What individuals like Wilkins cannot understand though, is that because the semantic meaning of the term ‘morality’ may be interpreted from a variety of different perspectives, it cannot possibly serve as the legal basis for designing social policies – at least for as long as America remains a civilized country, where the impersonal (colorblind) law represents the voice of supreme authority. And, the law clearly states – regardless of the color of their skin, American citizens have the right to enjoy equal educational opportunities. If individuals as Wilkins experience a hard time, while trying to understand the practical implications of the U.S. Constitution’s stance on the issue, then the FBI should be able to explain it to them.

Racial tensions in society

It appears that the provided earlier line of argumentation, against the continuous deployment of ‘affirmative action’ policies in the public sphere, is best discussed within the methodological framework of utilitarianism. According to the most prominent proponents of utilitarianism, such as Jeremy Bentham and John Mill, the moral appropriateness of a particular course of action should be measured in regards to what will account for the qualitative essence of action’s actual consequences, and not in regards to what were theoretical considerations, behind the adoption of such course of action.

The realities of today’s living proof the full validity of utilitarianism, as a moral theory. For example, when it comes to treating psychologically inadequate patients, psychologists are being at liberty to resort to the utilization of a variety of mutually exclusive theories, such as the theory of Freudian psychoanalysis, the theory of gestalt-therapy, Hubbard’s theory of dianetics, etc. However, in the end, it will matter very little which psychological theory has been used to address a patient’s anxieties – the most important would be ensuring positive dynamics in the process of patient’s recovery.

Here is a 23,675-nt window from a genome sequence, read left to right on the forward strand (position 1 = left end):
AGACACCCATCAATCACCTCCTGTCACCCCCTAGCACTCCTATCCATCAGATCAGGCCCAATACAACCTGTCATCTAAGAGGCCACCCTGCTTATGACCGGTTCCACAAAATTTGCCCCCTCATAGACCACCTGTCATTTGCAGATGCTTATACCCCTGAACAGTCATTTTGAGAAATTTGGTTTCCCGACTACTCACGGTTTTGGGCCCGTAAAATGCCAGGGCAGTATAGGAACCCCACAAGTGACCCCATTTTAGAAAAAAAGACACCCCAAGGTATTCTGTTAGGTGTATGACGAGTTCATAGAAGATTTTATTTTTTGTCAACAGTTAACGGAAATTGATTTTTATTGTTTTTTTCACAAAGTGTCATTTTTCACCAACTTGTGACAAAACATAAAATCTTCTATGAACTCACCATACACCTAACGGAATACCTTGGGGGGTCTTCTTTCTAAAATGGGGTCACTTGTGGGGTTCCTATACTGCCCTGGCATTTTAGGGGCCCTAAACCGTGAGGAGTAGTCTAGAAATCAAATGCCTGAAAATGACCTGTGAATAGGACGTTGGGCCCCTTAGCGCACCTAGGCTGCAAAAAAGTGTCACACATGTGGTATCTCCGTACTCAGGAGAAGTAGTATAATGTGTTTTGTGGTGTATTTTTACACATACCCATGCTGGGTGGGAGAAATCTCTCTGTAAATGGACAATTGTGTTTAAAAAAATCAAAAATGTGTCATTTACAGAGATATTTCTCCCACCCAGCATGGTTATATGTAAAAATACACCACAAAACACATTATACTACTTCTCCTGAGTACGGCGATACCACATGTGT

Therefore, theories the utilization of which does not yield positive results are false by definition, and vice versa. When we apply the same thesis, while defining the extent of ‘affirmative action’ moral appropriateness, it will appear that this policy can best refer to as utterly immoral. The reason for this is simple – after having been deployed in many American educational and professional institutions for more than twenty years, it did not result in narrowing the gap between academic achievements of Whites and Asians, on one hand, and the academic achievements of Blacks and Hispanics, on another.

The only consequence of this policy’s institutionalization was the creation of additional preconditions for the continuous escalation of racial tensions within the society. In its turn, this confirms once again the validity of a popular saying that the road to hell is made out of good intentions.

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1. IvyPanda. "Race Factor in University Admission Decisions." February 1, 2021. https://ivypanda.com/essays/race-factor-in-university-admission-decisions/.


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IvyPanda. "Race Factor in University Admission Decisions." February 1, 2021. https://ivypanda.com/essays/race-factor-in-university-admission-decisions/.

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IvyPanda. 2021. "Race Factor in University Admission Decisions." February 1, 2021. https://ivypanda.com/essays/race-factor-in-university-admission-decisions/.

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IvyPanda. (2021) 'Race Factor in University Admission Decisions'. 1 February.